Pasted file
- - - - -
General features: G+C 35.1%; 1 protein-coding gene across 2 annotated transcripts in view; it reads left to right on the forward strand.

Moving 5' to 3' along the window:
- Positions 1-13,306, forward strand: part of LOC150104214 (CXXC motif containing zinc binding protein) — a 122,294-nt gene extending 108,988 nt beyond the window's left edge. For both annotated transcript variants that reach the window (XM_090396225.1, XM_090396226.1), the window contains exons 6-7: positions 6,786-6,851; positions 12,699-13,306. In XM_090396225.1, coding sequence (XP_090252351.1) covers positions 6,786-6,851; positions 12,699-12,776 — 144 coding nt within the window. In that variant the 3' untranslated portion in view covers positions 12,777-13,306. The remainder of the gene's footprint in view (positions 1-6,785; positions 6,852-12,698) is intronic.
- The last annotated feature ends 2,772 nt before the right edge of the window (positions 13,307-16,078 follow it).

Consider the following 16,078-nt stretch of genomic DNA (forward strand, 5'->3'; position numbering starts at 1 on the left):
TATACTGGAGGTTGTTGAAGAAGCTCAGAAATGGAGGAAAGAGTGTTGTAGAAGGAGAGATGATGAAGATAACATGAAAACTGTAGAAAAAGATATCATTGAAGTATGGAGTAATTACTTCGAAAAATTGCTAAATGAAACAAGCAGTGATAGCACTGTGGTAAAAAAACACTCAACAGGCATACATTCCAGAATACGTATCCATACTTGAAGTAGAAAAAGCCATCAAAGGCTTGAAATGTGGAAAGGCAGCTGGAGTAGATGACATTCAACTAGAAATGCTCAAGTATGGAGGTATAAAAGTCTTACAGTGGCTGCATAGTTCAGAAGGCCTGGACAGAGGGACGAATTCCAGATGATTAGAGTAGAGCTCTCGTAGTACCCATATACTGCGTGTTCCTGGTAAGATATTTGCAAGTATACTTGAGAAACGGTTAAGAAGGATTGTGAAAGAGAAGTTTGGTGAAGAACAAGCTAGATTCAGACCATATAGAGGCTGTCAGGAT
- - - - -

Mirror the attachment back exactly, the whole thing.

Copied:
General features: G+C 35.1%; 1 protein-coding gene across 2 annotated transcripts in view; it reads left to right on the forward strand.

Moving 5' to 3' along the window:
- Positions 1-13,306, forward strand: part of LOC150104214 (CXXC motif containing zinc binding protein) — a 122,294-nt gene extending 108,988 nt beyond the window's left edge. For both annotated transcript variants that reach the window (XM_090396225.1, XM_090396226.1), the window contains exons 6-7: positions 6,786-6,851; positions 12,699-13,306. In XM_090396225.1, coding sequence (XP_090252351.1) covers positions 6,786-6,851; positions 12,699-12,776 — 144 coding nt within the window. In that variant the 3' untranslated portion in view covers positions 12,777-13,306. The remainder of the gene's footprint in view (positions 1-6,785; positions 6,852-12,698) is intronic.
- The last annotated feature ends 2,772 nt before the right edge of the window (positions 13,307-16,078 follow it).

Consider the following 16,078-nt stretch of genomic DNA (forward strand, 5'->3'; position numbering starts at 1 on the left):
TATACTGGAGGTTGTTGAAGAAGCTCAGAAATGGAGGAAAGAGTGTTGTAGAAGGAGAGATGATGAAGATAACATGAAAACTGTAGAAAAAGATATCATTGAAGTATGGAGTAATTACTTCGAAAAATTGCTAAATGAAACAAGCAGTGATAGCACTGTGGTAAAAAAACACTCAACAGGCATACATTCCAGAATACGTATCCATACTTGAAGTAGAAAAAGCCATCAAAGGCTTGAAATGTGGAAAGGCAGCTGGAGTAGATGACATTCAACTAGAAATGCTCAAGTATGGAGGTATAAAAGTCTTACAGTGGCTGCATAGTTCAGAAGGCCTGGACAGAGGGACGAATTCCAGATGATTAGAGTAGAGCTCTCGTAGTACCCATATACTGCGTGTTCCTGGTAAGATATTTGCAAGTATACTTGAGAAACGGTTAAGAAGGATTGTGAAAGAGAAGTTTGGTGAAGAACAAGCTAGATTCAGACCATATAGAGGCTGTCAGGAT